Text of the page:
It is almost a wonder that the Joint Strike Fighter program is yet to be cancelled in the face of so many flaws with the F-35. At this point, though, whether they give up or carry on, the cost isn’t going to be cheap and those air forces ordering it would need a new replacement. I’m sure Lockheed Martin are hoping that they can have the F-35 ready by 2019 though I’m sure many expect the ill-fated warplane will continue to disappoint.

US Air Force Reveal New B-21 Bomber

Much of America’s air power has been in service for many years, most notably the venerable B-52. Now, they plan to bring a new craft to the fleet. Christened the B-21, and the result of Northrop Grumman’s work on the US Air Force’s Long Range Strike Bomber (LRS-B) project, looks very reminiscent of a previous US bomber, the B-2, which was the last bomber bought from Northrop Grumman in the 80s and 90s.

Revealed as part of a presentation by Air Force Secretary Deborah Lee James at the Air Force Association’s Air Warfare Symposium in Orlando, the initial concept design of the aircraft as well as it’s B-21 designation were announced. The official name of the bomber is yet to be decided, with the Air Force currently taking suggestions from service members as to what it should be, but the B-21 designation was in recognition of its position as the first bomber of the 21st century.

“This aircraft represents the future for our Airmen,” James said. “The Airman who submits the selected name will help me announce it at the conference this fall (the Air & Space Conference in September).”

While the B-21 may make many think of the old B-2 spirit, the B-21 represents many different decisions in its design. The B-2 was considered a “moonshot” project at the time, which resulted in a high cost and low production, meanwhile the B-21 looks similar to the B-2 because it is built on existing and mature designs and technology. Despite this, the initial development budget for the project is $21 billion, including designs and prototypes, with 100 aircraft planned as part of the production, each costing as much as $550 million.

The B-21 is expected to enter operation sometime in the 2020s, to be part of the US Air Force fleet going into the future. The budget proposals that account for the B-21’s production even plan for a lowered purchase of the flagging F-35 fighters over the next decade, to allow for the purchase of additional bombers. Exactly what the B-21 will bring to aerial warfare in the near future remains to be seen, but hopefully, it should deliver far more than the B-2 did in its time.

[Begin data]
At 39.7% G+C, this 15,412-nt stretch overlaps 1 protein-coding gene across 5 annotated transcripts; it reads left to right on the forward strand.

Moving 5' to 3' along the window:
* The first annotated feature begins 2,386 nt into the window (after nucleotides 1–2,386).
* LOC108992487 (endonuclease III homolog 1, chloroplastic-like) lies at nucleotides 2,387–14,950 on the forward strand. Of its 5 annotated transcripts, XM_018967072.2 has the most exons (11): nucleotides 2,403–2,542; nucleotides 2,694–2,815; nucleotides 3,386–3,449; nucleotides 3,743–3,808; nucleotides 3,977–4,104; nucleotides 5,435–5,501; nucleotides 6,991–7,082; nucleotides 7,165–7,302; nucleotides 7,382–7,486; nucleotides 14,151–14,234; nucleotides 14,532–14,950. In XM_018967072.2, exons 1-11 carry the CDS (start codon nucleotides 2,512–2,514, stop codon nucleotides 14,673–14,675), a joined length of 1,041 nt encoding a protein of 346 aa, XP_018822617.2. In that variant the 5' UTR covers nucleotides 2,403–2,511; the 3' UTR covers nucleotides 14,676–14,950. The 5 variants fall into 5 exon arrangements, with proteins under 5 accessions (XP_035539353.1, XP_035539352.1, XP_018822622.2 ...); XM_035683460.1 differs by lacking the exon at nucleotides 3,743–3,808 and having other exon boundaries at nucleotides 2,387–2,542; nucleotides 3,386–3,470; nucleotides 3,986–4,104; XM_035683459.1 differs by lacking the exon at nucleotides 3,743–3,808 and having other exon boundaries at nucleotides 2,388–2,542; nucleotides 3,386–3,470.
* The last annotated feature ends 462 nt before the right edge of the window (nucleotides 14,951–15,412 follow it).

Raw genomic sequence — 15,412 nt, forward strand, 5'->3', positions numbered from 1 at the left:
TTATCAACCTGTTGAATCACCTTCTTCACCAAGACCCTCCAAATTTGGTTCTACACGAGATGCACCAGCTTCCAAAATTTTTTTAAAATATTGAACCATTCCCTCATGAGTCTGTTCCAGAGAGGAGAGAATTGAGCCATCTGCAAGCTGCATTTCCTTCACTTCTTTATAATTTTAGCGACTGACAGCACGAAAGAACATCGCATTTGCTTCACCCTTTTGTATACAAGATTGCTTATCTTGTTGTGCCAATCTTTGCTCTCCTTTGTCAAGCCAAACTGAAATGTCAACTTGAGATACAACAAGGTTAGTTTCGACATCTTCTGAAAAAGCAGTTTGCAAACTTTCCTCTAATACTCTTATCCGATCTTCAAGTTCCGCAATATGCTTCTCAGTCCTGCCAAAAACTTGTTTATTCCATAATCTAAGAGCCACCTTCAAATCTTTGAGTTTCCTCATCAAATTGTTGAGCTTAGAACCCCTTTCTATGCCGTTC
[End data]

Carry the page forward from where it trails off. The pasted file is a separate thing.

SpaceX Falcon 9 Certified for National Security and Military Launches

SpaceX’s Falcon 9 launch system has been scrutinized by the US Air Force and is now fully certified for future missions, breaking the monopoly currently held by the United Launch Alliance. SpaceX will now be allowed to compete for launch contracts for military and reconnaissance satellites.

“This is a very important milestone for the Air Force and the Department of Defense,” Deborah Lee James told Ars Technica. “SpaceX’s emergence as a viable commercial launch provider provides the opportunity to compete launch services for the first time in almost a decade. Ultimately, leveraging of the commercial space market drives down cost to the American taxpayer and improves our military’s resiliency.”

It was not overly healthy to have the US Air Force completely beholden to a single entity for its rocketry requirements: It’s not good for resiliency, and it’s not good for the purse strings either. SpaceX previously claimed that ULA launches were costing the US government $460 million per launch and that it could instead offer launches for around $100 million. ULA contested that figure, saying the current launch price is actually $225 million, with a plan to bring that price down to around $100 million as well. No matter what the real figures are, it is very clear to us that Falcon 9’s fresh certification will increase competition and drive down prices.

Elon Mush and SpaceX spent two years and more that 60 million dollars to get the certification, the company will now compete to be able to send roughly one-third of the military rockets and satellites into space. Apparently they won’t be able to launch the largest satellites until the bigger Falcon Heavy is built and certified.

Thank you to Ars Technica for providing us with this information

Image courtesy of WideWallpapers